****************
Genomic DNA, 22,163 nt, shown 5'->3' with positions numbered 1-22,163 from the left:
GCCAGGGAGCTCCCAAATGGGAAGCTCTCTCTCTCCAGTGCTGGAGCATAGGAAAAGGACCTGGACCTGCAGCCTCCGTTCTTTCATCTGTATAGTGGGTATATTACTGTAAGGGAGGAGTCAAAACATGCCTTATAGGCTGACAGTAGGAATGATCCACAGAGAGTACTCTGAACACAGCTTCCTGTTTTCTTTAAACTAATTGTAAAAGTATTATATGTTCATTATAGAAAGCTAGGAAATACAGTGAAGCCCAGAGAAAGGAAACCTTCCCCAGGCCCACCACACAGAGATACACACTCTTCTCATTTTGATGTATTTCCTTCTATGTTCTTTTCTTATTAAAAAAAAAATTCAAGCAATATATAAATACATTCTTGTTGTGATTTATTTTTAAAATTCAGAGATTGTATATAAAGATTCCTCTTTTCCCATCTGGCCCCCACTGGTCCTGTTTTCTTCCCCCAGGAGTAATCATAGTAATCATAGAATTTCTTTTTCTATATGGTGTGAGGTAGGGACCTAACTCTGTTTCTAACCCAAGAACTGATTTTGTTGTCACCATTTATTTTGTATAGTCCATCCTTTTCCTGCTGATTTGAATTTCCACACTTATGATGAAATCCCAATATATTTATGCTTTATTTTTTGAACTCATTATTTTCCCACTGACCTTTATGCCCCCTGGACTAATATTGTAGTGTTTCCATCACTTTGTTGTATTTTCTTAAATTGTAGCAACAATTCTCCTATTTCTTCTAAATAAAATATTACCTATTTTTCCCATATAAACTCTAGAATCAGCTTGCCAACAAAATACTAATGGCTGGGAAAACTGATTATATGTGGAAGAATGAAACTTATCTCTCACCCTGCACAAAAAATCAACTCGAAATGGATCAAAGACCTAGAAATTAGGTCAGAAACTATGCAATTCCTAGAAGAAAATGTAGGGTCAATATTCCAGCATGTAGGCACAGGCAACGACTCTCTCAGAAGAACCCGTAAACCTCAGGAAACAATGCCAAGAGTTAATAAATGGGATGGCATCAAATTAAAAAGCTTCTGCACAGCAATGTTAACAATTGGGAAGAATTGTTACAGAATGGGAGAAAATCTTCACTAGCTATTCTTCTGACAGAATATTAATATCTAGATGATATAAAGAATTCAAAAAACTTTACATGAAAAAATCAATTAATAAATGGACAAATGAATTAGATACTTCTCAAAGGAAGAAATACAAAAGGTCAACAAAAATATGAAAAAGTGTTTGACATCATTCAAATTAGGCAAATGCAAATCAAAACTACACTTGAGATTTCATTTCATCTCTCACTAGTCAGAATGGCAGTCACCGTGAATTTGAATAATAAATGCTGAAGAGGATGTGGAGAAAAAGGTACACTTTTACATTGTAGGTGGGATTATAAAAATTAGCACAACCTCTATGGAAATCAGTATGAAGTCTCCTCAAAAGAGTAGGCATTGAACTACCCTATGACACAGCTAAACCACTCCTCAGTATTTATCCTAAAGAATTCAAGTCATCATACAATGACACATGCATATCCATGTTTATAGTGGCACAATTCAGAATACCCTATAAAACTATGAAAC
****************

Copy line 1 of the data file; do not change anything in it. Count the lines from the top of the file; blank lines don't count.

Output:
Genomic DNA, 22,163 nt, shown 5'->3' with positions numbered 1-22,163 from the left: